Adam Selipsky, CEO of Amazon’s dominant cloud computing platform AWS, sees parallels between the hype around AI and the rush of companies hoping to capitalize on the emergent tech to the dot-com bubble in the 1990s.
“If you go back to, say, 1997 and you ask, ‘Was the internet underhyped or overhyped?’ I would argue it was underhyped,” he told Wired at a Harvard Business School conference over the weekend. “But if you then ask, ‘Were the companies who were the leaders then dramatically overhyped?’ Yes, they were.”
He returned to the broad dismissal later, saying, “Some AI companies at the center of the storm are massively overhyped,” and explaining that the future of firms launching MVPs to show off AI tricks may run up against cold, hard reality.
“It can be very expensive once they go into production,” he said.
Selipsky isn’t alone in his cautious outlook. OpenAI is the company everybody thinks about when the word AI is mentioned, but its COO Brad Lightcap said in a recent interview that the thinking that AI “can deliver substantive business change” is overhyped.
“There’s never one thing you can do with AI that solves that problem in full,” he concluded.And for those who are more into open-source AI, Emad Mostaque—the CEO of Stability AI, the developers of Stable Diffusion—puts himself in in the same camp as Selipsky and Lightcap. He thinks AI could bring what he called “the biggest bubble of all time.” Ouch.
Bubble or not, however, Amazon stands to make money off the growing industry—lots of it.
As one of the world’s largest cloud computing providers, AWS is a crucial platform for AI developers who need vast amounts of computing power to build and run complex models. Regardless of hype, Amazon is all in, earning big money selling the shovels that keep the AI gold rush alive.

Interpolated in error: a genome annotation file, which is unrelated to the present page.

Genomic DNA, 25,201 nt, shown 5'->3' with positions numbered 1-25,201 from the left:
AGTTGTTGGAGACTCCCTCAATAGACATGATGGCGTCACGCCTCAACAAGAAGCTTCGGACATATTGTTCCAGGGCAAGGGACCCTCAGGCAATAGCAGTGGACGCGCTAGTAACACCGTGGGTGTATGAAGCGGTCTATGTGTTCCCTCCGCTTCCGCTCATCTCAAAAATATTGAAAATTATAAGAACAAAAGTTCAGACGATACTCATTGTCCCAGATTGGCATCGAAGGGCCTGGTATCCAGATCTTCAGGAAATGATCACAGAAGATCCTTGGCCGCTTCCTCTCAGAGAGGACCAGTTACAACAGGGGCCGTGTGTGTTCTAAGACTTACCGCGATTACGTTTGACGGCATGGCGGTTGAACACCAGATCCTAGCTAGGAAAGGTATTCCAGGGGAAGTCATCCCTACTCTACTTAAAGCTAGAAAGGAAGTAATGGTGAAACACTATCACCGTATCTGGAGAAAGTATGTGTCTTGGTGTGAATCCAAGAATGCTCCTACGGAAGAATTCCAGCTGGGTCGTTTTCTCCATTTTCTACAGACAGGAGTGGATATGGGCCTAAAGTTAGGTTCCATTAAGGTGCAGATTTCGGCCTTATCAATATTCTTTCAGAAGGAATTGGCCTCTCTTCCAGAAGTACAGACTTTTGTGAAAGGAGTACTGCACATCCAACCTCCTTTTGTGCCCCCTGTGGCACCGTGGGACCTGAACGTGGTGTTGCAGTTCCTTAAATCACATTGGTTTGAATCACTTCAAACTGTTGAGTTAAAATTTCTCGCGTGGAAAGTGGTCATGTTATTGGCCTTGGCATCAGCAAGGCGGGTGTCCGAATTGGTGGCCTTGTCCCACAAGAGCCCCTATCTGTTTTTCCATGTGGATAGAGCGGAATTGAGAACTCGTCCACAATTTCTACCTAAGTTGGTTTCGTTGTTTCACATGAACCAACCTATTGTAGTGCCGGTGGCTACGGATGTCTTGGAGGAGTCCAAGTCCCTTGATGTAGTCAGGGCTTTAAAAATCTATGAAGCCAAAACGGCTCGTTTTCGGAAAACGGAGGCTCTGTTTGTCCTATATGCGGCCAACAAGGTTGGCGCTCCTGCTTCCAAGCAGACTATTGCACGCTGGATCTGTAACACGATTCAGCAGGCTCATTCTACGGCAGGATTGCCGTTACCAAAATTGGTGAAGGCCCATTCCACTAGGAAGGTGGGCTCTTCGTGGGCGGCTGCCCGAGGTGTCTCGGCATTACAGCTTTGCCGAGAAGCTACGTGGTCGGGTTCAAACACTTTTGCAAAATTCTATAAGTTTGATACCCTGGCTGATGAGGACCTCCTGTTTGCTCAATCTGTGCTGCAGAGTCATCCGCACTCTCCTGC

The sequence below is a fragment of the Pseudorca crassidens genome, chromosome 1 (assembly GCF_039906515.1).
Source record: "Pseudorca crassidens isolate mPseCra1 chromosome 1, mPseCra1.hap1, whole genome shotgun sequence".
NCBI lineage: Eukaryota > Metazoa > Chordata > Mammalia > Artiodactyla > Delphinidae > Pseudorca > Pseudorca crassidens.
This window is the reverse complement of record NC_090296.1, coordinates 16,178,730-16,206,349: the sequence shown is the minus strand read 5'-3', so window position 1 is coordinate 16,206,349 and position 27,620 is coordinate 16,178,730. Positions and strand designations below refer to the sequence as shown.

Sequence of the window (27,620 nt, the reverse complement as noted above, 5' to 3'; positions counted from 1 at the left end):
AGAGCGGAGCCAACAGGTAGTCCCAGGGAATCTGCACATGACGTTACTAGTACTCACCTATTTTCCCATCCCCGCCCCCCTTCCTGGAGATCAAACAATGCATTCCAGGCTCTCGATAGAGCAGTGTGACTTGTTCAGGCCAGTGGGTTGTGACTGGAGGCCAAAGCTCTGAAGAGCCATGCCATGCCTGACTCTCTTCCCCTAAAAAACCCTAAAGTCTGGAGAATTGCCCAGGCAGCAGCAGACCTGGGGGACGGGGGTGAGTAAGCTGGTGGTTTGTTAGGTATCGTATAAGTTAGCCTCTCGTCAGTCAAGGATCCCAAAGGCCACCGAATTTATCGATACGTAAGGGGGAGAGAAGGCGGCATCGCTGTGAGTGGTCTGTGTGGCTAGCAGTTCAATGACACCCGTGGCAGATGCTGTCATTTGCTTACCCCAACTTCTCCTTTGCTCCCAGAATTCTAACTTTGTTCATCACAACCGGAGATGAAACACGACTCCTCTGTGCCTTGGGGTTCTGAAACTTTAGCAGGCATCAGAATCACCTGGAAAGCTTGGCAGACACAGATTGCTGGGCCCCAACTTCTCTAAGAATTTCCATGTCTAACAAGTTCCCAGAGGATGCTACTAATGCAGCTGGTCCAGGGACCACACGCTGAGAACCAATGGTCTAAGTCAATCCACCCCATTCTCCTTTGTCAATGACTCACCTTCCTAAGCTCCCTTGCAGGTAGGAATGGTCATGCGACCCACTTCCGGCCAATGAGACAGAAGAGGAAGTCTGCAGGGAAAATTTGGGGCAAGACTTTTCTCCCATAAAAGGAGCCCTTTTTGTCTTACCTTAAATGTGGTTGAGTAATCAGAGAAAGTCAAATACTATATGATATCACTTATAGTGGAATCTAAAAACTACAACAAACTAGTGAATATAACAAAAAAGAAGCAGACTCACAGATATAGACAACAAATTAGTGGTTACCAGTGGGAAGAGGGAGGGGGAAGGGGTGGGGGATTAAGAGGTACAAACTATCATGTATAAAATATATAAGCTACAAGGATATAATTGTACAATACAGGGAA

Last week, Amazon issued its quarterly financial results. AI was a solid part of the mix.
The company touted a new expansion of its engagement with Salesforce, which will use AWS to “deepen data on AI integrations” between the two companies. Health industry stalwart Merck, e-commerce retailer The Very Group, Japan-based Mitsubishi, Korea-based LG, and several other companies were called out for their AI initiatives.
The computing infrastructure business is effectively an oligopoly right now. Amazon, Microsoft and Alphabet (Google) are the go-to sources when AI developers need cloud hyperscalers to train their models. They dominate the market.
But AWS is not only selling infrastructure—it’s also working on its own AI products.
The tech giant recently announced a $4 billion investment in AI startup Anthropic, the creators of chatbot Claude. It’s one of the biggest rivals to challenge OpenAI’s ChatGPT. The company is also developing its own AI assistant: Q. So far the features list includes an image generator and a proprietary large language model (LLM) to power Alexa interactions based on users’ queries.
“New genAI capabilities like Bedrock, Q, and Trainium have resonated with customers and are starting to be reflected in our overall results,” noted Andy Jassy, Amazon CEO, in the report.
Selipsky’s caution was paired with an acknowledgment of AI’s potential. “We do believe that generative AI will be transformative,” he said. And it independent analysts agree. The AI business could add over $4 trillion to the global economy, according to estimations by experts including McKinsey and JP Morgan.
With AI, as with any gold rush, selling shovels can prove more lucrative than chasing speculative claims. But for Amazon, just in case, digging some holes of their own doesn’t seem like a bad idea.
Edited by Stacy Elliott.